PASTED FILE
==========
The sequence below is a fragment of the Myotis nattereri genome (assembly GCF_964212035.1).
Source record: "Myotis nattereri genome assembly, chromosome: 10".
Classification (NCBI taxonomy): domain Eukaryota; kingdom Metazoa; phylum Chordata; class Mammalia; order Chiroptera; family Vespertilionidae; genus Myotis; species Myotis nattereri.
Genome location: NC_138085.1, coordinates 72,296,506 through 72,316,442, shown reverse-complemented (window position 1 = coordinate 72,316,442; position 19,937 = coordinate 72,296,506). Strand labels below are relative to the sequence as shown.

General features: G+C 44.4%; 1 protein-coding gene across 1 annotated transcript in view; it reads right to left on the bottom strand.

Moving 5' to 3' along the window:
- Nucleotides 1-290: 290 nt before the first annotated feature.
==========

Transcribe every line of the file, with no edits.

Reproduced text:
The sequence below is a fragment of the Myotis nattereri genome (assembly GCF_964212035.1).
Source record: "Myotis nattereri genome assembly, chromosome: 10".
Classification (NCBI taxonomy): domain Eukaryota; kingdom Metazoa; phylum Chordata; class Mammalia; order Chiroptera; family Vespertilionidae; genus Myotis; species Myotis nattereri.
Genome location: NC_138085.1, coordinates 72,296,506 through 72,316,442, shown reverse-complemented (window position 1 = coordinate 72,316,442; position 19,937 = coordinate 72,296,506). Strand labels below are relative to the sequence as shown.

General features: G+C 44.4%; 1 protein-coding gene across 1 annotated transcript in view; it reads right to left on the bottom strand.

Moving 5' to 3' along the window:
- Nucleotides 1-290: 290 nt before the first annotated feature.